Sunday, 17 June 2012

Setting myself a challenge Day 3 – Wind (and cats)

Yesterday, June 16th 2012 it blew a hoolie and I think that could explain why this morning as I woke, the two ideas spinning around my head were wind, with a side order of cats.
As I hinted at before I’ve always been drawn to extremes of weather, with wind being the one I love the most. I just find there is something invigorating about wind. I feel the air is being scoured clean by a blast from upon high; a stagnant atmosphere displaced by the fresh elixir of ion enriched oxygenated air, especially if one is at the coast.
It is 05.45am as I write. Outside it is hard to believe that yesterday it blew and blew, all is calm, all is still. I drove from Somerset to Wiltshire yesterday and stopped for a while at Rockley near Marlborough. Here in the vast landscapes of the Marlborough Downs the wind was blowing waves of energy through ripening corn on the hillside. Scudding clouds moving rapidly aloft momentarily transformed the scene from a blanket of mid-green to a kaleidoscopic brilliance of sunlit emeralds. Streak after streak of brilliance shot across the corn which, in return, seemed to bow and curtsey in thanksgiving for this blast of light. Wind can of course have its cruel side. It can be disastrous for farmers at this time of year where cereals can be flattened never to recover, making harvest difficult. I saw such a field as this near Crooks Peak in Somerset on Wednesday, just the tram-lines stood proud amongst the devastated crop.
Likewise storms are to be respected. In the 1980s I was on a passenger ferry returning from a summer holiday on the Isle of Arran in a force 9 gale. This huge ferry was coping well although it was rough. Mid-crossing the Captain informed us via the ship’s tannoy that he had to divert to assist in the rescue of a yacht; this meant turning sideways to the waves. I have never been so frightened in my life; we were being tossed about like a child’s toy but eventually reached the stricken, now capsized yacht. By then the Lifeboat had somehow made it to the yacht and we were stood down, finally returned to the mainland 3 hours behind schedule. My overriding memory of that experience was of the car-decks. Due to the motion of the ship, many vehicles had moved about, body panels were damaged and there was a lot of glass from broken wing mirrors.
But wind, which after all is simply a movement of gas from an area of high pressure to an area of low pressure, is unseen; that is until its effect on a physical object can be detected. As I look out of the bedroom window here, I can see Wilton Windmill high upon the hill a mile or so away. Built in 1821 this is the last working Windmill in Wessex and I love walking up there on a summer’s day just to take in the view. But of course it’s there because of wind and for over 100 years wind encountered and then turned its sails, powering the mill to feed the local population, until its usefulness waned with the arrival of mechanical milling machines. Thankfully it is now fully restored and open on Sundays throughout the summer.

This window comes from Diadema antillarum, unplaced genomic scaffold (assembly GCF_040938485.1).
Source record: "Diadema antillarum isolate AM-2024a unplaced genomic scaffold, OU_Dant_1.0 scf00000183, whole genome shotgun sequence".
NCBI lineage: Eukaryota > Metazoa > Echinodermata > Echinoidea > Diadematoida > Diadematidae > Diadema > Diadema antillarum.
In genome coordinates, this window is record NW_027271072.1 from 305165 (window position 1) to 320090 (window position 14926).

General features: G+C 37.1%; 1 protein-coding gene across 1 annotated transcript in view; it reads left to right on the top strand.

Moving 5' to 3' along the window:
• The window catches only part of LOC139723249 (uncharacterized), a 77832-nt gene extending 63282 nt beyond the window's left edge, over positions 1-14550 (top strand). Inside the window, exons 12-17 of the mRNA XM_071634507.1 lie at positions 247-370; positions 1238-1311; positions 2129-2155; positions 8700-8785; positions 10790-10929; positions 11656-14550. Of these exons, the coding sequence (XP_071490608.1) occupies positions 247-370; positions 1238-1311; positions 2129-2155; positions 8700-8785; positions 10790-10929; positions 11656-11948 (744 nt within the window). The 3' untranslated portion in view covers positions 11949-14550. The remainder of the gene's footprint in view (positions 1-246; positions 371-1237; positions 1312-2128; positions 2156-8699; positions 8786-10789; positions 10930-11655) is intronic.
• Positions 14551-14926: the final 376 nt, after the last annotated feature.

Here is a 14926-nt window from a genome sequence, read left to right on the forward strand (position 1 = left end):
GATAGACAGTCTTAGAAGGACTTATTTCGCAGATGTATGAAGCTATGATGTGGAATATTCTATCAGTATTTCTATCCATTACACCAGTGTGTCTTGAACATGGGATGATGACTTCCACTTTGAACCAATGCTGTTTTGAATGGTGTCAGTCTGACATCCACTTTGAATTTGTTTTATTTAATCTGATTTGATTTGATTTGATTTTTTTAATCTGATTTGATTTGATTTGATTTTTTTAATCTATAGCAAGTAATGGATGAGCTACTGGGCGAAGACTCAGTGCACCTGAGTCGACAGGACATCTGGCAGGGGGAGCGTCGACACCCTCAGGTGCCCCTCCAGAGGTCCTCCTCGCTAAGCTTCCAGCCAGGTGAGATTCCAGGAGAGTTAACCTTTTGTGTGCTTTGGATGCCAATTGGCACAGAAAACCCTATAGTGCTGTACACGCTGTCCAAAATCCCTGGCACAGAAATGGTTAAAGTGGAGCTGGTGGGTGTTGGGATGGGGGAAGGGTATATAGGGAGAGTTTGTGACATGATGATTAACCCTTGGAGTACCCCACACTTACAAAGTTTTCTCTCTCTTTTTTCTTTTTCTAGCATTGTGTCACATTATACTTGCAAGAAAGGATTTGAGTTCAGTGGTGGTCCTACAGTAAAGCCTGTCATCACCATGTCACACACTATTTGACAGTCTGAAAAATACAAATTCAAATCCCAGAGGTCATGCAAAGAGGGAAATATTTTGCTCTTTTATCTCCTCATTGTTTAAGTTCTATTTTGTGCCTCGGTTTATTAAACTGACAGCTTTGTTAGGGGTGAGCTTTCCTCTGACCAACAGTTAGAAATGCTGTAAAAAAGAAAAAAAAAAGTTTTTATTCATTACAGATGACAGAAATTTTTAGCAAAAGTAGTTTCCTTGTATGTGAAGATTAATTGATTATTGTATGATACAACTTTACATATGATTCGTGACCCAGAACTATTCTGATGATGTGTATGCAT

We may sometimes forget in this petrochemical combustion age how vital wind was for human endeavour. The likes of Columbus, Cook, and Megallan were all dependent on the wind to assist their exploration of the Globe, so much so that a term still in use today “Trade Winds” were so named after 16th Century explorers recognised the benefits of these constant winds in assisting their preferred direction of travel. From our cosy modern lifestyles there is often something romantic about seeing a ‘Tall Ships’ out at sea, but we forget voyages were long and arduous. My grandfather went to sea at the age of 14 and for the first years of his career worked on sailing ships, often away from home for 2 years at a time. And this was just 100 years ago or so.
An often quoted saying is “what goes around comes around” which is apt really for wind, as it never really goes away, it is just blowing somewhere else. Renewable energy has thrust wind, in the shape of wind turbines, back into the modern age.  I have to say there is something beautiful about wind turbines in the landscape. I know this will not be welcomed by many, but that juxtaposition between sleek modernity and an ancient landscape appeals to me. Turbines also receive bad press for their effect on wildlife. Reports of dead birds at the base of the blades are regularly in the news.
I have recently been researching wind turbine effects on wildlife and it is quite interesting. Birds have become entangled in the blades, but it seems the actual building of the turbines has a greater effect on birds, in the form of disturbance to ground nesting species, than when in operation. Similarly recent research discovered a phenomenon called ‘barotrauma’ which affects migratory bats. In simple terms, when the bat passes the rotating blade, it is able to avoid physical contact, however next to the blade, air pressure drops dramatically and this causes the internal organs of bats to collapse, fatally. This it seems explains why bats are found at the base of turbines intact but dead. Another interesting discovery was that upto 100 meters downwind of a turbine, habitat change can occur due to vortex airflow. More research is needed on all of these effects, and with an ever greater need for electricity, I cannot see wind turbines going away.
But wind for me is something to be embraced and enjoyed; something which pets seems to love too. Ever noticed how when the wind is fresh but the sky is blue, cats such as our Molly, will scoot and rush about the garden in mad chaotic zig zags.
It is like the devil is after them. Or should that be a dust-devil, which in Arabia are called fasset el 'afreet, or ghost's wind….

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